In a paper published online in advance in Nucleic Acids Research this week, researchers at Israel's Weizmann Institute of Science and Tel Aviv University show that a "lack of co-adaptation between the codon usage of the transferred gene and the tRNA pool of the recipient organism" is a previously unrecognized central barrier to horizontal gene transfer between microbes. In "analyzing the genomic sequences of more than 190 microorganisms and the HGT events that have occurred between them, we show that the number of genes that were horizontally transferred between organisms is positively correlated with the similarity between their tRNA pools," the authors write, adding their finding that "similar tRNA pools between a donor and a host tend to increase the probability that a horizontally acquired gene will become fixed in its new genome."
Researchers at Marshall University in Huntingon, WV, show that "strand bias influences the mechanism of gene editing directed by single-stranded DNA oligonucleotides" in Nucleic Acids Research this week. Using a reductionist approach within a selectable system based on genetic readout in E. coli and plasmids, the team found that "oligonucleotides designed to anneal to the lagging strand generate 100-fold greater 'editing' efficiency than 'those that anneal to' the leading strand."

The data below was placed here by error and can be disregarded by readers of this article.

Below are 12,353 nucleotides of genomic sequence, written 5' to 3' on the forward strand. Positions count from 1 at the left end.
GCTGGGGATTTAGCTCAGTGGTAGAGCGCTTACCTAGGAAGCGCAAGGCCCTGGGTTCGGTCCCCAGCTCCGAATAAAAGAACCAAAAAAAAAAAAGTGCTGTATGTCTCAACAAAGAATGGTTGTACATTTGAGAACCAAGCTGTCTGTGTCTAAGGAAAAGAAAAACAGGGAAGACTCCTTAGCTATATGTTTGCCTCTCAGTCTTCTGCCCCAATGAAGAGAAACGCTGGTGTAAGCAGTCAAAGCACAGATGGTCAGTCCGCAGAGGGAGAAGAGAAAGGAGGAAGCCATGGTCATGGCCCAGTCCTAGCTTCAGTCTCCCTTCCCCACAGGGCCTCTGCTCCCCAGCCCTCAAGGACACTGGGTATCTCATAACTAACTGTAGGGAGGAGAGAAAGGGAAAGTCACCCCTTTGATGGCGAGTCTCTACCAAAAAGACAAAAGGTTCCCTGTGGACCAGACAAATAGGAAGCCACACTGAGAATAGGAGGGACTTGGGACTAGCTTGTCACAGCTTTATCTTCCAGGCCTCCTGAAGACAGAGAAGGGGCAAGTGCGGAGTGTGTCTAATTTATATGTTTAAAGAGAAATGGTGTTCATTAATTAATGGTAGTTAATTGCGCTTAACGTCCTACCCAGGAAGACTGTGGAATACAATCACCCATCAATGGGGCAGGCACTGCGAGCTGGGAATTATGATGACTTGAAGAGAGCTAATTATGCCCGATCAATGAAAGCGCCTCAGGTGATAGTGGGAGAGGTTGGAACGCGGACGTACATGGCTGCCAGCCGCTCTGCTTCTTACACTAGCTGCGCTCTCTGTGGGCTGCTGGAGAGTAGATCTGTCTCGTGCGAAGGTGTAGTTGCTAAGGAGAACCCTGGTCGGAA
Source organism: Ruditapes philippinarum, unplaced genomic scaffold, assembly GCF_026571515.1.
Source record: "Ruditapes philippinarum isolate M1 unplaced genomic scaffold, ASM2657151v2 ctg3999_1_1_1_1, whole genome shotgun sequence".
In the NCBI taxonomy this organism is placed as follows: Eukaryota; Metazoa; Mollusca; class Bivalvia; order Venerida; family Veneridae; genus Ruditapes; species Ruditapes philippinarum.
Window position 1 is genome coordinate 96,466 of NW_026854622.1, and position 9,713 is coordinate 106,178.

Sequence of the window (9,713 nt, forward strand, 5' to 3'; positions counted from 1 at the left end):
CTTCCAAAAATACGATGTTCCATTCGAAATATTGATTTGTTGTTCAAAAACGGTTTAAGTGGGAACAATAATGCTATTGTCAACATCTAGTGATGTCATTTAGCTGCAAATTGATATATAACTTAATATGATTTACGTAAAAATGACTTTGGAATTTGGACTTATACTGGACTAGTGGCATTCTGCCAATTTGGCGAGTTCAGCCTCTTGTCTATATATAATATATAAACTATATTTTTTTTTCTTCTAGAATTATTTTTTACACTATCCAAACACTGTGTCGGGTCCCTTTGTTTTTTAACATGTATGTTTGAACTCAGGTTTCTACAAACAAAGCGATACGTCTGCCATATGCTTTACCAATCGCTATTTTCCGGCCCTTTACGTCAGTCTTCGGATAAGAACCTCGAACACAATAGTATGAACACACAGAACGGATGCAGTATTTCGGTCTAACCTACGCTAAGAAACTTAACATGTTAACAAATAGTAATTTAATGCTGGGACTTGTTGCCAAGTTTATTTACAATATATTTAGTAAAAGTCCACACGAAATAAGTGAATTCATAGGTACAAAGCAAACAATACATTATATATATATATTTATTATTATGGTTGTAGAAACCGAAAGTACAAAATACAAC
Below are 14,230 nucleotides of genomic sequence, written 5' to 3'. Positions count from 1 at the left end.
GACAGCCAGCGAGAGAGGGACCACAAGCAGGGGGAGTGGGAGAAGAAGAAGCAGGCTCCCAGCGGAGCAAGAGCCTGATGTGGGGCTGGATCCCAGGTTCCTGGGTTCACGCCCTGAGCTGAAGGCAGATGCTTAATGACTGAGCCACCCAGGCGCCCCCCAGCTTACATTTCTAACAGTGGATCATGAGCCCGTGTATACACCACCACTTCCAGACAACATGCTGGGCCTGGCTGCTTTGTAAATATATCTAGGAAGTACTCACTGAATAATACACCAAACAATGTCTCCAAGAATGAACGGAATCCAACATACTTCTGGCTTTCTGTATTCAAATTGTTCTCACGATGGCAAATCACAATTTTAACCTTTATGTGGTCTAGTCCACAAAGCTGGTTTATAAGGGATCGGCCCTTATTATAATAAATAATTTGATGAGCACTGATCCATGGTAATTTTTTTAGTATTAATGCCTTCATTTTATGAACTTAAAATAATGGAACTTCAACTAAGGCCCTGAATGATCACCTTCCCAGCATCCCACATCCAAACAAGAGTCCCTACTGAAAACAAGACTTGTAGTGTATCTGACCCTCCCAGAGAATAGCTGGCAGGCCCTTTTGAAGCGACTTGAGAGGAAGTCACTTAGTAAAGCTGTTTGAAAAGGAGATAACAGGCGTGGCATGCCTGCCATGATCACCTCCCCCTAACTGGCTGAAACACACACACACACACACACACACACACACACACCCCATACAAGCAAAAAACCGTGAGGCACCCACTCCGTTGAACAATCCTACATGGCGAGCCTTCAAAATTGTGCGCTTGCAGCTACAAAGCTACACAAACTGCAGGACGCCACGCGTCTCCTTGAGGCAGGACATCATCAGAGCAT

An international team led by investigators at Harvard Medical School reports basic helix-loop-helix-DNA binding specificity determinants. The team combined its previous array-based C. elegans bHLH-DNA binding specificity data with logics, co-crystal structures, and computational modeling to suggest "which bHLH monomer can interact with which CAN E-box half-site," and to "identify a critical residue in the protein that dictates this specificity." The team suggests that their approach may be a useful took for future "systems-level studies of the DNA binding determinants of other TF families in different model organisms and humans."
CRG Barcelona's Marina Marcet-Houben Toni Gabaldón present TreeKO, "a duplication-aware algorithm for the comparison of phylogenetic trees," in Nucleic Acids Research's online edition. TreeKO "recursively splits gene trees into pruned trees containing only orthologs to subsequently compute a distance based on the combined analyses of all pruned tree comparisons," such that it can compare tree topologies "even in the presence of" gene duplications and losses, Marcet-Houben and Gabaldón write.